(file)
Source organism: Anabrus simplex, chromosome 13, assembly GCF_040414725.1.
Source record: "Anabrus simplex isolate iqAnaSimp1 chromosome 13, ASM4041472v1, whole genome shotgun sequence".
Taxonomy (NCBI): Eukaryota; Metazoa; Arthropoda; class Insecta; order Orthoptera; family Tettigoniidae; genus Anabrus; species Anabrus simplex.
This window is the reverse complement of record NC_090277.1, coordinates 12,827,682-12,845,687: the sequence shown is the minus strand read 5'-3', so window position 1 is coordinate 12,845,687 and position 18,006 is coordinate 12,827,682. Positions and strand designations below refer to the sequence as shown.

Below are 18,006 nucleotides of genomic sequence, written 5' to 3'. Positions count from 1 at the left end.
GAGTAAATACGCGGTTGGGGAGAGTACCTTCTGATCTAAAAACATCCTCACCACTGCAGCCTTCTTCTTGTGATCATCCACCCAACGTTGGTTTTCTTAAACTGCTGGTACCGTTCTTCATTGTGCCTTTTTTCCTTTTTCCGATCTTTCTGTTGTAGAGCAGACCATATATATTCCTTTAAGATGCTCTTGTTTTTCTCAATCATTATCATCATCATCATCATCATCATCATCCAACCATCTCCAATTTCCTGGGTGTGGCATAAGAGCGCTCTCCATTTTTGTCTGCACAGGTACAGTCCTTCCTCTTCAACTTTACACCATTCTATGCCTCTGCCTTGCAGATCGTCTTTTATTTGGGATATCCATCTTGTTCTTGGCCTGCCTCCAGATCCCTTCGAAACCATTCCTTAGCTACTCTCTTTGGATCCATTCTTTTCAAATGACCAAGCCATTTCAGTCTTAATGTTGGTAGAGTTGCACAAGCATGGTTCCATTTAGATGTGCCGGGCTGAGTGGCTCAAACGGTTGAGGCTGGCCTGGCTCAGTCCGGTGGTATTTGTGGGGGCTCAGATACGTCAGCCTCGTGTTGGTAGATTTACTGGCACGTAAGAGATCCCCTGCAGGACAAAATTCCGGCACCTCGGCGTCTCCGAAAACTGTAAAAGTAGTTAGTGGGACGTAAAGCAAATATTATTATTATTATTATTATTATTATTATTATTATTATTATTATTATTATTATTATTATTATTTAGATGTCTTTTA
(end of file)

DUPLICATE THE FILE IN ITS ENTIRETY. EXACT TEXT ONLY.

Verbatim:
Source organism: Anabrus simplex, chromosome 13, assembly GCF_040414725.1.
Source record: "Anabrus simplex isolate iqAnaSimp1 chromosome 13, ASM4041472v1, whole genome shotgun sequence".
Taxonomy (NCBI): Eukaryota; Metazoa; Arthropoda; class Insecta; order Orthoptera; family Tettigoniidae; genus Anabrus; species Anabrus simplex.
This window is the reverse complement of record NC_090277.1, coordinates 12,827,682-12,845,687: the sequence shown is the minus strand read 5'-3', so window position 1 is coordinate 12,845,687 and position 18,006 is coordinate 12,827,682. Positions and strand designations below refer to the sequence as shown.

Below are 18,006 nucleotides of genomic sequence, written 5' to 3'. Positions count from 1 at the left end.
GAGTAAATACGCGGTTGGGGAGAGTACCTTCTGATCTAAAAACATCCTCACCACTGCAGCCTTCTTCTTGTGATCATCCACCCAACGTTGGTTTTCTTAAACTGCTGGTACCGTTCTTCATTGTGCCTTTTTTCCTTTTTCCGATCTTTCTGTTGTAGAGCAGACCATATATATTCCTTTAAGATGCTCTTGTTTTTCTCAATCATTATCATCATCATCATCATCATCATCATCCAACCATCTCCAATTTCCTGGGTGTGGCATAAGAGCGCTCTCCATTTTTGTCTGCACAGGTACAGTCCTTCCTCTTCAACTTTACACCATTCTATGCCTCTGCCTTGCAGATCGTCTTTTATTTGGGATATCCATCTTGTTCTTGGCCTGCCTCCAGATCCCTTCGAAACCATTCCTTAGCTACTCTCTTTGGATCCATTCTTTTCAAATGACCAAGCCATTTCAGTCTTAATGTTGGTAGAGTTGCACAAGCATGGTTCCATTTAGATGTGCCGGGCTGAGTGGCTCAAACGGTTGAGGCTGGCCTGGCTCAGTCCGGTGGTATTTGTGGGGGCTCAGATACGTCAGCCTCGTGTTGGTAGATTTACTGGCACGTAAGAGATCCCCTGCAGGACAAAATTCCGGCACCTCGGCGTCTCCGAAAACTGTAAAAGTAGTTAGTGGGACGTAAAGCAAATATTATTATTATTATTATTATTATTATTATTATTATTATTATTATTATTATTATTATTATTATTTAGATGTCTTTTA